Current Ebay Listings
Grading Standards:


      As with most any collectable; one of, if not the single most important aspect of a note's desirability, potential for increase in value and an indicator of it's current value is it's grade or condition. Much has been written, discussed and bantered about with regard to this subject, as most collectors desire to obtain the highest grade example of any given note as is possible; whether it be a Confederate, Obsolete or any other given note.


            Many web sites offer good scans of the material they offer for sale. Some do not scan the back of a note; which makes it totally impossible for you to see and grade the note for yourself. It is totally and completely impossible to get a "feel" for what the note may grade by looking at the front only. In the alternative, ask for a reverse scan of any note you are considering purchasing. Most dealers and owners of these web sites will gladly provide one upon request. Scans produced for this web site are as sharp and clear as any you will see. Many times, this will make a given note look worse than it really is; as paper imperfections or the like which cannot be seen with the human eye will appear. The color may seem distorted. The trim may seem to be a bit "off". A scan can give the appearance that the note is trimmed a bit poorly; whereas, if one was actually holding the note, it would not be noticeable. A note which looks good in a scan on this web site will blow you away when you actually see it. If you cannot read the printer or engraver's name on a note presented upon any given web site; you can not see what you need to see!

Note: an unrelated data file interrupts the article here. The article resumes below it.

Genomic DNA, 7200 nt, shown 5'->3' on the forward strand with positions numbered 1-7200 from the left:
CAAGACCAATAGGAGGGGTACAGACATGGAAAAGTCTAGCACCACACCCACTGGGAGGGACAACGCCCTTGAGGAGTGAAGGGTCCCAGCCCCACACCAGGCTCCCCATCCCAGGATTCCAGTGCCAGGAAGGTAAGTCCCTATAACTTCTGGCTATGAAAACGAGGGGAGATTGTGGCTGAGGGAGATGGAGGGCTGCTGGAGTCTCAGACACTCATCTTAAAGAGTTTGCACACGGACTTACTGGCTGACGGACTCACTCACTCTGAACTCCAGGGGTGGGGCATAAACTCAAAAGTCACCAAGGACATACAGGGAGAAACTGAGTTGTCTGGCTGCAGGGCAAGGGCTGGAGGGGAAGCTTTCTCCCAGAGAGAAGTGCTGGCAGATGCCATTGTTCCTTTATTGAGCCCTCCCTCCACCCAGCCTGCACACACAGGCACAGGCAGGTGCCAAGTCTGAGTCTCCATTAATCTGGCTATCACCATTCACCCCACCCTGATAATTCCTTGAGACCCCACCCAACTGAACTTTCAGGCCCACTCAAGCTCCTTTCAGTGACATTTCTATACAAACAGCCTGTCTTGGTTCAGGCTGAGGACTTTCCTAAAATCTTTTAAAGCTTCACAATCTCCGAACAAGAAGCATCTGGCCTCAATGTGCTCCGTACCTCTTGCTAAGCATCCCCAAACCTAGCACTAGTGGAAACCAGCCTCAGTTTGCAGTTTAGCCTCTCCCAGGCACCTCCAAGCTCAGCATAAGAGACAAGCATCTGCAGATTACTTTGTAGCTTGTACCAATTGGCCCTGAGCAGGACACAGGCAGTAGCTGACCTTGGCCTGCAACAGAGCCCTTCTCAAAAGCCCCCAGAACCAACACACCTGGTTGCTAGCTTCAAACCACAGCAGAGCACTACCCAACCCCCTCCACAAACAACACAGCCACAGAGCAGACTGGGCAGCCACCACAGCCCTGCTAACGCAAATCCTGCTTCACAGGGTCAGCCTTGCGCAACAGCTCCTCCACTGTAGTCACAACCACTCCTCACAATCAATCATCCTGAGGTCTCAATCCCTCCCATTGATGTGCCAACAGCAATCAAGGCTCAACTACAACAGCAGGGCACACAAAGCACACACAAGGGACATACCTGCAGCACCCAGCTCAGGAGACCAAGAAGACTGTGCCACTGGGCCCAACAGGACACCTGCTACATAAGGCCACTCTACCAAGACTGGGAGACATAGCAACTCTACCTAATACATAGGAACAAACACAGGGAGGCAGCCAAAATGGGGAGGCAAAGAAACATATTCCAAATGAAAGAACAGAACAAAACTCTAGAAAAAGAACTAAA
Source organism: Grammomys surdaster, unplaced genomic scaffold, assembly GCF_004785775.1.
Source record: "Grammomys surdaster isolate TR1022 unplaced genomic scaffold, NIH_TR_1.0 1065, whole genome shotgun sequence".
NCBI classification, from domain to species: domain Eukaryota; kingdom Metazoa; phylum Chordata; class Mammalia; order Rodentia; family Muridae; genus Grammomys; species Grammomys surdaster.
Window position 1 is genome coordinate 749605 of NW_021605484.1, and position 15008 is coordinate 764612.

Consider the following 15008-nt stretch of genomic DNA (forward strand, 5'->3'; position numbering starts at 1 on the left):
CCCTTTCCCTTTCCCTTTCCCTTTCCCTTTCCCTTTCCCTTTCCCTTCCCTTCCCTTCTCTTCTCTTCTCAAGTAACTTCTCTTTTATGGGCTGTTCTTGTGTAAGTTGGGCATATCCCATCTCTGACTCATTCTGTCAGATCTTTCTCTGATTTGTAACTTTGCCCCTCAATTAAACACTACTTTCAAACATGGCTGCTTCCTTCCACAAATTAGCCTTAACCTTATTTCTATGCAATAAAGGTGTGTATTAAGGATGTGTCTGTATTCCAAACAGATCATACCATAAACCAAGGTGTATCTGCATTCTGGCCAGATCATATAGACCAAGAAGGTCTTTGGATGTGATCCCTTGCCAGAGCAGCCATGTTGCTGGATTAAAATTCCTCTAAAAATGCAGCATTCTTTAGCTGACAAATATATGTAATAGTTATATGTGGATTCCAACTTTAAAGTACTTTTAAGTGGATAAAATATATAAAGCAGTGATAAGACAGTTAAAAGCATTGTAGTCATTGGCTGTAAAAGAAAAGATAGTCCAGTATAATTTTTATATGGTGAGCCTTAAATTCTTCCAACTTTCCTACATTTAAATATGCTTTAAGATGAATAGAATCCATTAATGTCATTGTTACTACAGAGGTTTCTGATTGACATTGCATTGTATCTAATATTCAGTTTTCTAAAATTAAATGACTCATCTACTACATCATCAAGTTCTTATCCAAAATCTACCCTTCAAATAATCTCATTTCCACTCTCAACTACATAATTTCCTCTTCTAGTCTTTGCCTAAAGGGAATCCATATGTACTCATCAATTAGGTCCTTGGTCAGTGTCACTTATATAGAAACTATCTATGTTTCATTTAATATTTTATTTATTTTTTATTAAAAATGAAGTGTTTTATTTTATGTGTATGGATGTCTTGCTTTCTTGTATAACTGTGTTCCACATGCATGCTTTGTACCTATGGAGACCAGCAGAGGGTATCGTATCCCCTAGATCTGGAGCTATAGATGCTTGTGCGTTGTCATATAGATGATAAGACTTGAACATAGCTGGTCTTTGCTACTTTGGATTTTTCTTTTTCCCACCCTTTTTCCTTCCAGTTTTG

The grading discrepancies which exist in the current market are broad; wherein one person's "Very Fine" may in reality only grade "Fine". You may rest assured that purchasing a note at a Very Fine price which actually grades Fine is no bargain. To utilize the current Confederate note arena as an example; the above difference in assigned grade may represent hundreds or even thousands of dollars with regard to an ever growing number of issues. As more collectors enter the market; given the limited supply of many CSA issues, the temptation is strong to "nudge" a given note upward one-half or even a whole grade. This is not to say that most dealers over grade.... such is not the case. Every dealer we know attempts to honestly and accurately describe and grade their material. "Grade inflation" is much more pronounced at some online auction sites than at an actual paper money show. Grading is not a definitive science. There will always be differences of opinion as to the proper grade a given note should be assigned; however, as one's knowledge of proper grading techniques increases, these differences diminish immensely.